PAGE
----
We’ve been predicting a technology revolution for decades, and actually, it happened 5 years ago. We are now past the tipping point. As the revolution gathers momentum, many higher education institutions are clean-sheet redesigning teaching, learning, assessment, and career development. The 10 rules in this article suggest the depth of change that’s occurring on campus.
Spurred by students’ voracious appetites for smartphones and broadband mobile devices, demand for wireless service and bandwidth-intensive mobile applications has grown dramatically at Texas A&M University. Faced with this challenge, the university had two alternatives: deploy new microcell sites for each operator, or deploy a shared network of Distributed Antenna Systems (DAS). Texas A&M’s solution provides a glimpse into the communications challenges that many universities face today.
A new report from the Joint Research Centre (JRC) of the European Commission gives us a peek into important trends regarding the future of education and confirms some of what we already know. Using a structured and targeted expert consultation exercise called "group concept mapping," the organization sought to identify, cluster, and rate the main changes in education and training expected to occur over the course of the next 20 years. The process yielded 203 unique ideas, grouped into 12 clusters and ranked for feasibility and importance.
Teaching and learning in higher ed have advanced incrementally alongside rapid changes in technology. Is it time for some radical shifts?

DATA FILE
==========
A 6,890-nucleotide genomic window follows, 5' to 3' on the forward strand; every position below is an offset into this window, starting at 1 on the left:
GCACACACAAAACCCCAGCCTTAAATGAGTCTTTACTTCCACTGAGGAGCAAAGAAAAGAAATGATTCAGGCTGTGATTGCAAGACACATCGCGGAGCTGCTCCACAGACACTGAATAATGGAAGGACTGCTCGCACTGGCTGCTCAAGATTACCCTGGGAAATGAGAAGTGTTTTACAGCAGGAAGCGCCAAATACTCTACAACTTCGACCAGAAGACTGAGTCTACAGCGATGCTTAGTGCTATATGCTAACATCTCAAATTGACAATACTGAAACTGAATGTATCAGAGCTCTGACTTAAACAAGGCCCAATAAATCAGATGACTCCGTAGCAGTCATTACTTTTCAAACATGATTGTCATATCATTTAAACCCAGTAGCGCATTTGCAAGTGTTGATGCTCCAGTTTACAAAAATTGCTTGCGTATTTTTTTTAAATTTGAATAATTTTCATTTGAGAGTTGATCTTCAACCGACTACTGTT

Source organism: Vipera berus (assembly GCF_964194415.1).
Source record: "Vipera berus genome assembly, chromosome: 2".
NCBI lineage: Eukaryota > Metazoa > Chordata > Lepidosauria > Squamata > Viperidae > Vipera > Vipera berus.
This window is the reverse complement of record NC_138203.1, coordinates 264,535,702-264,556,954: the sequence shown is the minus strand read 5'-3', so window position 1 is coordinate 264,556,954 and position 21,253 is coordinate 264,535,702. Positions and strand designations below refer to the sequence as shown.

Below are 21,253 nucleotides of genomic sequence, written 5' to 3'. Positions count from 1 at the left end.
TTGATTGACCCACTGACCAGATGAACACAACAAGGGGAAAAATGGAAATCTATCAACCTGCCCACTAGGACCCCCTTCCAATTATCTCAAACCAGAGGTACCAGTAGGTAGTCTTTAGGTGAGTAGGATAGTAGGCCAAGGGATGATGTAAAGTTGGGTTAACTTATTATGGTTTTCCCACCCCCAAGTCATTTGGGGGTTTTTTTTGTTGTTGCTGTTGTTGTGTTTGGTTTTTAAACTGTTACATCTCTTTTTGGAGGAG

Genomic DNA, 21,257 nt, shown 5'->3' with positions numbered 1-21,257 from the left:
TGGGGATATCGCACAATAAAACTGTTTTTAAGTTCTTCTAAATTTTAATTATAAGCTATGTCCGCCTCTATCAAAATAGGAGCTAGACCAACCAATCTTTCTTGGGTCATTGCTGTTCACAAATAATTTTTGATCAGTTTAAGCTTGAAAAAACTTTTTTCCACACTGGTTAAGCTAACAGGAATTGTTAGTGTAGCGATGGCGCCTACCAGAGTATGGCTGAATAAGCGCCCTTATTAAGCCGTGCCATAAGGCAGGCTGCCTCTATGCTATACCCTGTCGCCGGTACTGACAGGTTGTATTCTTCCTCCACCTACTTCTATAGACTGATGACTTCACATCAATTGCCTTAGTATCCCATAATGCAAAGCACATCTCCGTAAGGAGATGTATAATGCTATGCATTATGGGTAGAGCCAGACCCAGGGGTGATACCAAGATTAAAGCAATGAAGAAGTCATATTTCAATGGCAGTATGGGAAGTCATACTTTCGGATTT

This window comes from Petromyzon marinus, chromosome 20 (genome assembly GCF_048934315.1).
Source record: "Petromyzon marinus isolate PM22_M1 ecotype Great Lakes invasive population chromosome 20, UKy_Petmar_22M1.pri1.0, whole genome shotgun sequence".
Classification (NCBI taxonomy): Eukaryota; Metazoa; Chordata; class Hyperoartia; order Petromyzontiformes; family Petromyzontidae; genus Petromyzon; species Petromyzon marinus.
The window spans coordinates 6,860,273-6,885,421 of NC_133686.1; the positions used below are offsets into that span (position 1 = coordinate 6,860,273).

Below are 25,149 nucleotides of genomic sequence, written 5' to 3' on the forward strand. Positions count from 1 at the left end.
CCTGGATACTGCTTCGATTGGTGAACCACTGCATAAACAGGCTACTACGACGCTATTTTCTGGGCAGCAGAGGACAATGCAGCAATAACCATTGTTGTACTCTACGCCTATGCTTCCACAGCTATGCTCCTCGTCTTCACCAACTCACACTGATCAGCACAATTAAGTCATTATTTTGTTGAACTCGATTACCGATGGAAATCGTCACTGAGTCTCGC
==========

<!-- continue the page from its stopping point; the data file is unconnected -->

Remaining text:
Students are moving away from their institutions in terms of their online “center.” They engage independently in learning conversations using applications of their own choosing, and they create their own digital identity--all without using campus-based technology.
As information technology brings us a mind-numbing array of options for mobile learning experiences and communications, an age-old tension between two different visions of learning--content delivery versus discovery learning--intensifies. Along with this, our modern discussions of “student-centered learning” are moving into a more strategic realm.
In the high-intensity world of student prospecting, everyone is looking for a competitive edge--but one of the greatest "edges" you can have is to simply understand what prospective students want, need, and expect and align your actions accordingly. Prospecting expert Michael O'Hara suggests four strategies colleges and universities can adopt to increase success related to prospective students.
At the CT2010 Executive Summit on July 19 in Boston, the morning session was dedicated to a scan of the IT environment in higher education; the afternoon would focus participants’ attention on leadership issues. Discussions suggested that the trend to exclude top IT leaders from the president’s inner strategic circle was premature and perhaps ill advised. And that CIOs who represent their jobs as primarily or exclusively maintaining IT operations may be missing significant national trends and changes.
Though centralized PC labs have been an important part of both campus space planning and IT infrastructure for the last two decades, this may be changing.
It is time to ask what outcomes we are looking for from education. Why are our “outcomes” now only about how well a student does in courses? Wouldn’t it be better if students were evaluated on their evidence of learning, and wouldn’t that kind of evaluation have more to do with real life?